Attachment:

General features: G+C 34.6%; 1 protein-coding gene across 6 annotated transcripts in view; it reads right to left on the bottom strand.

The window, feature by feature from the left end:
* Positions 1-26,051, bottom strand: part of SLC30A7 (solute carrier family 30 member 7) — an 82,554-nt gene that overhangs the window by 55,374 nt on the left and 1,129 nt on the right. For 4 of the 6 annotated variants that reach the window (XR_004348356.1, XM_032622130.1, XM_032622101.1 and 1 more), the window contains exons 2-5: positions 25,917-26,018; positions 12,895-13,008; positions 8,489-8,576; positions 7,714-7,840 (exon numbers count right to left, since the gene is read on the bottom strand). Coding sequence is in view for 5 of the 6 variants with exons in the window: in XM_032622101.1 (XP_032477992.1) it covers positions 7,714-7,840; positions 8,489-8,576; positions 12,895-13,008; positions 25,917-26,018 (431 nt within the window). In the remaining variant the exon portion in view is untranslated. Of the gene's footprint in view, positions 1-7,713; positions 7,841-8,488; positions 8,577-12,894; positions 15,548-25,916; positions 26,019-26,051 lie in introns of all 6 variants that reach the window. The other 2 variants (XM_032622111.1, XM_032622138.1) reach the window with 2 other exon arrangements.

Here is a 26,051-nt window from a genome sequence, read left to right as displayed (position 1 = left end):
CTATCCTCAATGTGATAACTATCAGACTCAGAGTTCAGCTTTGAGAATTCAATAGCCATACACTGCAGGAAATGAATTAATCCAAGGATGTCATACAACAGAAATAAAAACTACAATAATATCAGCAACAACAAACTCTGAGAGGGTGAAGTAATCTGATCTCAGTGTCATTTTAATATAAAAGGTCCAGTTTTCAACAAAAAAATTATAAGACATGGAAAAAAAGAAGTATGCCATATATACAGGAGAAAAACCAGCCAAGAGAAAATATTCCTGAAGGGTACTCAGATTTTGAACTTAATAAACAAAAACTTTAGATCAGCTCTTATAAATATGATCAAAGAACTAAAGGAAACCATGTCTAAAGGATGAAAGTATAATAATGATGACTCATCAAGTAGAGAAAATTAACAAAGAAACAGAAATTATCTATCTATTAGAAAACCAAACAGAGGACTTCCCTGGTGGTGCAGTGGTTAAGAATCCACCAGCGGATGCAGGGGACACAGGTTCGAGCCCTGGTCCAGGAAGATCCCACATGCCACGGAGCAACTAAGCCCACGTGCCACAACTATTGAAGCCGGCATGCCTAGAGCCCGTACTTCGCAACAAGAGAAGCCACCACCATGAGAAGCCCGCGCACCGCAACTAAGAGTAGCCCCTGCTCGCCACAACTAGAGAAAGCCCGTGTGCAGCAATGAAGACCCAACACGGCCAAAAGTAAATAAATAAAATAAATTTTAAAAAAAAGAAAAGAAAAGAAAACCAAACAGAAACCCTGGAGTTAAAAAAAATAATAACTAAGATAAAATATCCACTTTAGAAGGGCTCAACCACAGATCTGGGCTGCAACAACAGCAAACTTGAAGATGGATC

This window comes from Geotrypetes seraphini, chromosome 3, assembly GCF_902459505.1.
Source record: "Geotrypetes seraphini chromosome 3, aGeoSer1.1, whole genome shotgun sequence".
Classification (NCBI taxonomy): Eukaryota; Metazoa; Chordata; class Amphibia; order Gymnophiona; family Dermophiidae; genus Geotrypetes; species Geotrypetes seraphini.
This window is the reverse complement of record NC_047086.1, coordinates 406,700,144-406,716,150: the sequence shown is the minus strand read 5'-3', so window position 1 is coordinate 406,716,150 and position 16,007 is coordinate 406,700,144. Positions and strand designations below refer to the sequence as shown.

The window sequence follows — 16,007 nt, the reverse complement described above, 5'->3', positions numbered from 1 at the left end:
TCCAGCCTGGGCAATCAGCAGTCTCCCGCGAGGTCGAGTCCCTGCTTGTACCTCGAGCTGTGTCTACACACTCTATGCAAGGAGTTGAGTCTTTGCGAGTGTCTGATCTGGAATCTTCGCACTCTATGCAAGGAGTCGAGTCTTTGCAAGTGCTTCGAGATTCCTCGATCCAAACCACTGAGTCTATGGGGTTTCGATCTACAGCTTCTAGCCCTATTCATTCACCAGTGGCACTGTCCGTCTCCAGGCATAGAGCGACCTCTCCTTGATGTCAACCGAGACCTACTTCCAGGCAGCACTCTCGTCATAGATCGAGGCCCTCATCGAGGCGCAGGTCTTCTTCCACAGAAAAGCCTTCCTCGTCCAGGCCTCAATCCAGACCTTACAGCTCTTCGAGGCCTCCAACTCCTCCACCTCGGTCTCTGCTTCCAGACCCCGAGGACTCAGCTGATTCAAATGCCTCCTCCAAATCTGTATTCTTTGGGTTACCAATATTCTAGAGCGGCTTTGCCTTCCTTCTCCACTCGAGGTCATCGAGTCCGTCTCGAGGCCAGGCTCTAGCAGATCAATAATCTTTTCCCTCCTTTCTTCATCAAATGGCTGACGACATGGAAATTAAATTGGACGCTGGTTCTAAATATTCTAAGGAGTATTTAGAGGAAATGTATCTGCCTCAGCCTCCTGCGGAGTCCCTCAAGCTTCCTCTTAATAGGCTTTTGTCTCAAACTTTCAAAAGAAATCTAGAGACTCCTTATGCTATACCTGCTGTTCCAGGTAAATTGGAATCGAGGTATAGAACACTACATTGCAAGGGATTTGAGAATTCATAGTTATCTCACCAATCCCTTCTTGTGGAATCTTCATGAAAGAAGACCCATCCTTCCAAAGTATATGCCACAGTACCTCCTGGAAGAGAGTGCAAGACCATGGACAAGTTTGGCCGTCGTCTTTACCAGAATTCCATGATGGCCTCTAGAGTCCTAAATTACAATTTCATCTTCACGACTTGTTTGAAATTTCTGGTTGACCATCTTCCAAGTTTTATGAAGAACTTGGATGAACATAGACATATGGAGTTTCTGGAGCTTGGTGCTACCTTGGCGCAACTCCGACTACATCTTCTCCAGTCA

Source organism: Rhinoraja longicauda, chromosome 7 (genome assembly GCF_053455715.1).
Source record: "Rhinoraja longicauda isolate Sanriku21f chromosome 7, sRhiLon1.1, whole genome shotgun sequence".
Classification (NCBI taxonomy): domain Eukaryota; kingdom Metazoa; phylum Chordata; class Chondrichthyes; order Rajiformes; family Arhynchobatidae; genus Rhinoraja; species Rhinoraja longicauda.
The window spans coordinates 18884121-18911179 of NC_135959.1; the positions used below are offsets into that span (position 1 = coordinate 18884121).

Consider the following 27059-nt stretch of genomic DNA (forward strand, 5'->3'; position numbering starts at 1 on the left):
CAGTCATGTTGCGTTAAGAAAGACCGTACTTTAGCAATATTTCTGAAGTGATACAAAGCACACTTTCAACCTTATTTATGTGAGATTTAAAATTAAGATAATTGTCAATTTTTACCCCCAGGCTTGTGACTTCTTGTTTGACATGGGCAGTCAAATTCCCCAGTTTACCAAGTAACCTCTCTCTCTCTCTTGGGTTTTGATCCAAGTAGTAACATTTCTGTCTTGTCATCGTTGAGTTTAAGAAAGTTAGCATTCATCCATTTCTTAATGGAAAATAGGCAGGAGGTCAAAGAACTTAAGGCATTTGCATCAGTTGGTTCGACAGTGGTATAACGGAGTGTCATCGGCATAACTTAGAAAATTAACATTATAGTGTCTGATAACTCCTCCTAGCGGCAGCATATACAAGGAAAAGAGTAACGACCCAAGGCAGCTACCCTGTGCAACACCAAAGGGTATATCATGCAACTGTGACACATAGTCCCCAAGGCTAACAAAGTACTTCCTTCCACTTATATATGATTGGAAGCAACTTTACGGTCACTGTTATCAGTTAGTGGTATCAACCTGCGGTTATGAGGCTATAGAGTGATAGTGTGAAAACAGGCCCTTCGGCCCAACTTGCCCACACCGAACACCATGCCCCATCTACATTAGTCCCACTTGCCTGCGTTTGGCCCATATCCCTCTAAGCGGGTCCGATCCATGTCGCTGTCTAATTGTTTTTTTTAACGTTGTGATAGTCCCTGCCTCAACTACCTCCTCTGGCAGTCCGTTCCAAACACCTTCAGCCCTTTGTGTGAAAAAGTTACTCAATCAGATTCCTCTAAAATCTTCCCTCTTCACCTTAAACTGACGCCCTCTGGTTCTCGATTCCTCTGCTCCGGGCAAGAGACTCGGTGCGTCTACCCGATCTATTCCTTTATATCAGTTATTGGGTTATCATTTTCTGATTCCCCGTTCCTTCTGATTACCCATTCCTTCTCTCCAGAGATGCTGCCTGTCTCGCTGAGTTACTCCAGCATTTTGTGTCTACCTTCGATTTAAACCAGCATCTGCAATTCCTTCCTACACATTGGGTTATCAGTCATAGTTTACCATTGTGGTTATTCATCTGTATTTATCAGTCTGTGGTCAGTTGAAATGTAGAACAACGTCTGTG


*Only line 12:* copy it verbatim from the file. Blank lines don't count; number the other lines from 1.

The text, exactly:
Source organism: Rhinoraja longicauda, chromosome 7 (genome assembly GCF_053455715.1).